Improving democracy

by Peter Rose 7 months ago in politics

Give power back to the people.

Improving democracy

Improving democracy

Giving power back to the people.

Improving parliamentary democracy.

Whilst the following uses the British terms for its elected representatives etc. The same principles could apply to all democracies.

Democracy is being eroded, even destroyed, by a mixture of media distortions and the party politics system. Party politics leads to dependency on the financial support from “vested interests”; that is people or groups, who have their own specific agendas and not a general intent to benefit the nation as a whole. As a result we tend to have 5 year periods that are effectively elected dictatorships, when one or other party has a clear majority; or we have stagnation of governance while a hung parliament staggers from one crisis to another, while political point scoring and petty squabbles take the place of statesman like government. We need changes and these changes must be an improvement in the way the voters are involved in actual decision making.

How about stopping every issue from being a party political issue. How about a new flow of ideas, the government poses a question, the public “write” to their constituency MP with answers and these are collated and published by parliament- not the government.

All public responses to be via the local MPs. The government then is required to consider this publication and propose a bill to be debated and passed, or rejected, by parliament and the house of lords. The usual opportunity for amendments can exist. Party politics does not come into it, the government do not collectively demand adherence to any particular solution and so their continuance on power is not at risk.

It will require changes to the way constituencies function, they must, once an election is over, become non party bureaucracies. They must create pathways for individual members of the public to communicate suggestions of solutions. Web sites in each constituency, that allow public inputs to selected pages, can be set up with emphasis on libraries being input centres. This ensures that even those without their own personal access to e mails, can still offer their ideas. Abusive or anonymous posts to be automatically deleted. Serious abuse to be referred to the police for consideration of criminal activity.

Financial policy will still have to be a party political affair since all the expectations and financial information will only be available to the government, the same with defence and security issues. It is unrealistic and probably dangerous, to allow public access to all the information that government ministers have. They are elected to do the best they can for the nation and on these matters we have to allow them to do their duty. To announce there is going to be a terrorist attack on such and such a day and then ask people to write to their MP with ideas about what should be done, is simply stupid. But there are other areas where decisions could be opened up to more democracy. For example, should cannabis be fully legitimised and how can the supply be monitored. There are other issues such as retesting all vehicle drivers every 5 years, to see if reaction times and observation power, still suitable for driving. Sunday shop opening hours, hunting, capital punishment, recycling rules and many other issues can be open to wide debate and not allow the individual MPs personal preferences to dictate policy for everyone.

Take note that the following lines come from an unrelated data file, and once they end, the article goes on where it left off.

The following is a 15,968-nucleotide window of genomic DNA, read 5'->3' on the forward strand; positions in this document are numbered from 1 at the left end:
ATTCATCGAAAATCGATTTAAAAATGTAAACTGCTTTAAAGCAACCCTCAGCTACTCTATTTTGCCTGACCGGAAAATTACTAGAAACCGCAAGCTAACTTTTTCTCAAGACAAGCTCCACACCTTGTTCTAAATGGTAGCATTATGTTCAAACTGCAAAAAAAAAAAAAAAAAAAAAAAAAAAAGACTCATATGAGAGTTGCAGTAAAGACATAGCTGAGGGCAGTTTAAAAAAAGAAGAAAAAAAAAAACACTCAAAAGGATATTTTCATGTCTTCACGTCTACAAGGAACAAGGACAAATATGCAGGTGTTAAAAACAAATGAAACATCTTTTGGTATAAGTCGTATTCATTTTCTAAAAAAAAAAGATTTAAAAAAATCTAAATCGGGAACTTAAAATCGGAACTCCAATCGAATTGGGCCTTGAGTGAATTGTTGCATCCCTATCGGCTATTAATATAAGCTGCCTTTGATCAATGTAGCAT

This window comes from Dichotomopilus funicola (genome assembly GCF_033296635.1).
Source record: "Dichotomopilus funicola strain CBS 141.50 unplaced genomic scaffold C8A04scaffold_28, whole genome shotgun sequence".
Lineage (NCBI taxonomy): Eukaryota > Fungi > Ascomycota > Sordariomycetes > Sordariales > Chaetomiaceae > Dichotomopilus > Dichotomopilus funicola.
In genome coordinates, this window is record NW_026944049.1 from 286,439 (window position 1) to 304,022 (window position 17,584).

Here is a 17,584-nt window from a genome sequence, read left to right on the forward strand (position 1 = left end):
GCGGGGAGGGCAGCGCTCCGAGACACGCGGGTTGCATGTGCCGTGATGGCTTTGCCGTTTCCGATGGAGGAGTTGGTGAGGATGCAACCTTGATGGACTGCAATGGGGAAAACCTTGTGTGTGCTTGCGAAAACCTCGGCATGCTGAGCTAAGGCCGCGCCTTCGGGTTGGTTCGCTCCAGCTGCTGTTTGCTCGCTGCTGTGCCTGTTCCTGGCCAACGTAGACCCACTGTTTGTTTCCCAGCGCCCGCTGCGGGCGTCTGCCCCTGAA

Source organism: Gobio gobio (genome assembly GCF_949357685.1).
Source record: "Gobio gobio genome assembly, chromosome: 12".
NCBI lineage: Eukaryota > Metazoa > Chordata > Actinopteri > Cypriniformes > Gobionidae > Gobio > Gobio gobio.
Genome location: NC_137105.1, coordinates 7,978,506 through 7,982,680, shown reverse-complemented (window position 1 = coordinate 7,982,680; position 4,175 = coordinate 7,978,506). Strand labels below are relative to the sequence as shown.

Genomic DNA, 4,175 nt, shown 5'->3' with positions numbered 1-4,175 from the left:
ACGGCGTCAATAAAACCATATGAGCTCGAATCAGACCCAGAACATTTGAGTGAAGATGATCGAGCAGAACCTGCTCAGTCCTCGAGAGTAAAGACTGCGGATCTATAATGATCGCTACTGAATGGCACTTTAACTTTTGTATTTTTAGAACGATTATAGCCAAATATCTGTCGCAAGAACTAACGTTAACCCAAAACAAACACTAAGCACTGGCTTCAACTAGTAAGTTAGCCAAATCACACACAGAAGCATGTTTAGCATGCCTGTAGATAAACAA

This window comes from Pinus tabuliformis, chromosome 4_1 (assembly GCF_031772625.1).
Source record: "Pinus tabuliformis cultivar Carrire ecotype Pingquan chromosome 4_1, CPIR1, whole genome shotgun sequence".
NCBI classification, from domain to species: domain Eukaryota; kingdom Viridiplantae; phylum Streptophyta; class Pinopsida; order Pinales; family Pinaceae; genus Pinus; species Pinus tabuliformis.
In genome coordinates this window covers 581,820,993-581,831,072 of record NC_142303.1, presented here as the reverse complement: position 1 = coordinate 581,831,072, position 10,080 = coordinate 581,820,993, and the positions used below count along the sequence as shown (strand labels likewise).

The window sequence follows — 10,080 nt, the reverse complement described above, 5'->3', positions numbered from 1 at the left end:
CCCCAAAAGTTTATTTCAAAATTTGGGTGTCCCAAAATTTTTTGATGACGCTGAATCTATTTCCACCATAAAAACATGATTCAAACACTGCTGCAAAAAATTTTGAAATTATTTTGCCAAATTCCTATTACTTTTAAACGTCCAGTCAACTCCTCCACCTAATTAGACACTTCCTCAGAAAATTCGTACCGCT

One other way of opening up democracy, while still giving parliamentary democracy the final say, is to establish in every constituency, local referendum machinery. Again utilise Libraries. Put in a voting booth. The voter goes in, swipes an ID card and votes on a screen for which alternative they wish. People unable to get to a library are allowed postal votes. The votes on each subject can be automatically totalled and announced for each constituency. Parliament then has to collate and publish these figures and present the conclusions to the Government. The government then produce a bill that can be debated, passed or rejected. Again without it being a party vote and without it being necessary for the government to resign if the vote goes against their preferred option.

The actual wording of the referendum questions can be so very important and in this the local MP should be chair of a “wording committee”. Members of this committee, which must be small and not have a secretariat or any form of bureaucracy, after all every MP should be able to read and write; they do not need other people to write done what is decided. The committee have to include representatives of opposing interests, for example if it is a referendum on hunting, the committee deciding on the wording of the questions to be voted on, should include land owners, hunting people, animal rights and veterinary representatives etc. If the referendum is about legalising cannabis, then the wording committee should include medical, (physical and psychiatric) opinion, the police and representatives from needle exchanges and drug abuse charities.

The MP has deciding vote on these wording committees and interaction with other constituencies should be encouraged but all within strict time limits.

Each constituency works to a voting day that is nationally declared for each subject. Campaigns for and against various proposals can take place and the people can vote if they feel strongly enough about it. This returns democracy to the people and an MP can not put their own preference before that of the majority of their constituents.

There must be many other good ideas; the important thing is to start debating and deciding how to improve democracy before it gets too damaged.

Peter Rose
Peter Rose
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Peter Rose

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